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German Air Force 62 Transport Squadron tests loading of Boxer armored vehicle in A400M


The German Air Force’s Lufttransportgeschwader (LTG) 62 (62 Transport Squadron) not only flies : as reported by Sandra Suessmut (Bundeswehr), it develops, tests and improves. More specifically, the technique, tactics, and procedures group does it. In the Cargo Hold Trainer, an image of the Airbus A400M hold, tests are carried out to determine whether a Boxer armored vehicle can be loaded and lashed.

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German Air Force 62 Transport Squadron tests loading of Boxer armored vehicle in A400M 1

Only when the TTVG in Wunstorf gives the green light can the boxer really park in the A400M (Picture spurce : Bundeswehr / Jane Schmidt)


With a rattle, the ten-meter-high louvre door of the hall at the Wunstorf airfield rolls upwards. Behind it, the hall opens to the Cargo Hold Trainer: a true-to-scale simulation of a real cargo hold of the A400M Atlas, the transport aircraft of the LTG 62.

The group for technology, tactics and procedures (TTVG) of the squadron in Wunstorf consists of exactly nine people - and they have a unique job. Every strange or bulky cargo was checked before it was transported: whether the light multipurpose helicopter H145M LUH SOF Light Ulility Helicopter - Special Operation Forces, the marine helicopter Sea Lynx or the combat helicopter Tiger - the team around Sergeant Stefan Schmidt determines the optimal position of the transporter Device, the load factors and the necessary lashing. You always have one thing in mind: safety! Nothing should slip.

Now on the plan: the air transport of the GTK armored transport vehicle Boxer - an armored wheeled vehicle of the German Army. Up until now, it was only brought to a foreign mission by land transport or in the belly of an Antonov An-124, but now the Bundeswehr wants to be able to do it with its own A400M from Wunstorf. A loading inspection is necessary here so that the transport of the armored vehicle Boxer can be approved. The 8x8 vehicle weighs a total of around 35 tons. However, only 32 tons are allowed to drive over the opened ramp of the A400M. The Boxer consists of two elements : the vehicle chassis and the mission module as an attachment. Both are separated from each other for air transport.

The TTVG team of nine people consists of four pilots, two technical loadmasters, two technical officers and one IT information technology officer. Everyone is a specialist in their area of responsibility. The technical loading masters are responsible for the loading examinations.

It is now getting loud in the large Wunstorf hall. The engine of the Boxer was started. One of the armored vehicle's engineers is behind the steering wheel. They carry out all the tests themselves, which is why he personally parks the device, which weighs tons, backwards into the belly of the cargo hold. This precision work takes ten minutes. Then the boxer is lashed with 15 coarse-link chains. There are around 300 eyelets on the floor of the cargo space. The manufacturer of the armored vehicle has drawn up a lashing concept beforehand - which chain, at which point and which component must not be loaded. Whether the theoretical calculations are correct is tested in Wunstorf.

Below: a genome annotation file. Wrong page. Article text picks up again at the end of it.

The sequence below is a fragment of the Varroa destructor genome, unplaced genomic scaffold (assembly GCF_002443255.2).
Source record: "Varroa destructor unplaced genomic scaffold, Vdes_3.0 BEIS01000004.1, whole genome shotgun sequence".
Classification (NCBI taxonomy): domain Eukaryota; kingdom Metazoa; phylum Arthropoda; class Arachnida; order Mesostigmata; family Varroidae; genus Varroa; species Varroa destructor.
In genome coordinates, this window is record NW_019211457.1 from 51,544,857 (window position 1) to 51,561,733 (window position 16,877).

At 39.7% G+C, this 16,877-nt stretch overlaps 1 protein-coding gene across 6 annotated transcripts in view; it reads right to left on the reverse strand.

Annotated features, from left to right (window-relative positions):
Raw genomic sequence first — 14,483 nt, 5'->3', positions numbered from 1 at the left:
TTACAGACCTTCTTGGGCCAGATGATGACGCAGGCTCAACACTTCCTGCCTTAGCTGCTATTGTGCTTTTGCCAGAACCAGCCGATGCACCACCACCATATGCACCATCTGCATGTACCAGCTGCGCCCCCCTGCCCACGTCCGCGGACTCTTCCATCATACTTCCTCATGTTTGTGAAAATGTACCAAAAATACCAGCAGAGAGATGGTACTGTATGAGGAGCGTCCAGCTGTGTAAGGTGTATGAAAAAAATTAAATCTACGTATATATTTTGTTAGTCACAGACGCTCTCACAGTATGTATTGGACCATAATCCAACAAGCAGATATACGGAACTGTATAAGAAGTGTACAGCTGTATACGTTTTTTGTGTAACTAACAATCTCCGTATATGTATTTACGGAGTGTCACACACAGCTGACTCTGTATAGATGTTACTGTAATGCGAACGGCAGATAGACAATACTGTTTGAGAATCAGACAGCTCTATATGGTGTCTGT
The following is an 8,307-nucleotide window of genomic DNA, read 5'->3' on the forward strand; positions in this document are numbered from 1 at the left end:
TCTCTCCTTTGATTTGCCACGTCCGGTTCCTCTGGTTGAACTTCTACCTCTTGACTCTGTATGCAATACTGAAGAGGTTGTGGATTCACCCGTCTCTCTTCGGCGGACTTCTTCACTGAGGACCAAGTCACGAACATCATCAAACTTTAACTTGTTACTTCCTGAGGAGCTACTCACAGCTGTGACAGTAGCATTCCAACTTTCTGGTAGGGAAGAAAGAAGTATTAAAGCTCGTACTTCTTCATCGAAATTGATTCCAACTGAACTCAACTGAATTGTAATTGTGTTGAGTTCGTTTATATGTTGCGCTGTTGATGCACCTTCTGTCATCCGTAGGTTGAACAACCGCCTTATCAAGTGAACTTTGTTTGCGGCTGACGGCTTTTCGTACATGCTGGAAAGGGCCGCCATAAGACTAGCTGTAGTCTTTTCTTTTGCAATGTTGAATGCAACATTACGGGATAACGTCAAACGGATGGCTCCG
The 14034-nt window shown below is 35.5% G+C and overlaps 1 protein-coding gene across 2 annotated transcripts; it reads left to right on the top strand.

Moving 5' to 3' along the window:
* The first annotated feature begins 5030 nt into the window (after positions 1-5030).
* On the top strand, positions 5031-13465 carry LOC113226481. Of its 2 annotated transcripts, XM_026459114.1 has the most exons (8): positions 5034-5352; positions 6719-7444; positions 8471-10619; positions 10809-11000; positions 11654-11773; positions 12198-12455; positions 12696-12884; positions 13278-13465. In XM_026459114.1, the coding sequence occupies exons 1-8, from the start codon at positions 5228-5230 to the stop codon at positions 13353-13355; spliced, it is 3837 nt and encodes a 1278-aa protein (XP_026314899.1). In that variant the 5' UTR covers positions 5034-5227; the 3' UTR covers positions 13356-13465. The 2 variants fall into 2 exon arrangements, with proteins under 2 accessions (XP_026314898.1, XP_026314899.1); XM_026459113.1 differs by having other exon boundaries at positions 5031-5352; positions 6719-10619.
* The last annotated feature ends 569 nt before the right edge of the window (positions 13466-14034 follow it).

German Air Force 62 Transport Squadron tests loading of Boxer armored vehicle in A400M 2

62 TTVG is testing the best parking position in the aircraft so that the Air Force A400M can transport the Boxer to foreign missions in the future (Picture source : Bundeswehr / Jane Schmidt)


In the Cargo Hold Trainer (CHT), the paper lashing plan is implemented in reality. Every centimeter that the boxer covers is documented. After the first attempt, Stefan Schmidt says: "We are already pretty good and that is not the rule." However, it does not stop at just one time. Some chains cannot be attached as planned because a component of the boxer or simply a bolt is in the way. But that's exactly what the men from TTVG, the manufacturer's engineers and a delegation from the OCCAR (Organization Conjointe de Coopération en Matière d’Armement) are there for.

The CHT looks like the cargo compartment of the A400M, but is fundamentally built differently and offers ideal conditions for loading studies.

According to EATC European Air Transport Command regulations, the lashing must be able to withstand a multiple of the weight of the boxer. In the case of the boxer, that means that the vehicle is fixed in the simulator as if it weighed 75 tonnes instead of the actual 25 tonnes. Another example: passengers in scheduled aircraft have to be protected by law with a factor of 16. In other words: One person could be 16 times as heavy - the seat belt in a civil aircraft would hold. Centrifugal forces accelerate any weight. Golden rule in Wunstorf: the lashing chain is likely to deform, but never break.

In the future, after certification, two Boxers with three A400Ms will be able to fly abroad. One chassis per aircraft and two mission modules in the third.

Oberstabsfeldwebel Walther used to be a member of the TTVG himself. Today he is in quality management. He is a veteran in testing in Wunstorf. He concludes: “We are only dealing with the load here because the aircraft is so new and the loads have not yet been adjusted. It's just not the Transall. At some point we will move away from charge testing and towards process improvement. This is what the V in our name stands for. Improving procedures for dropping parachutists or tactical flying, for example. But we're not there yet. "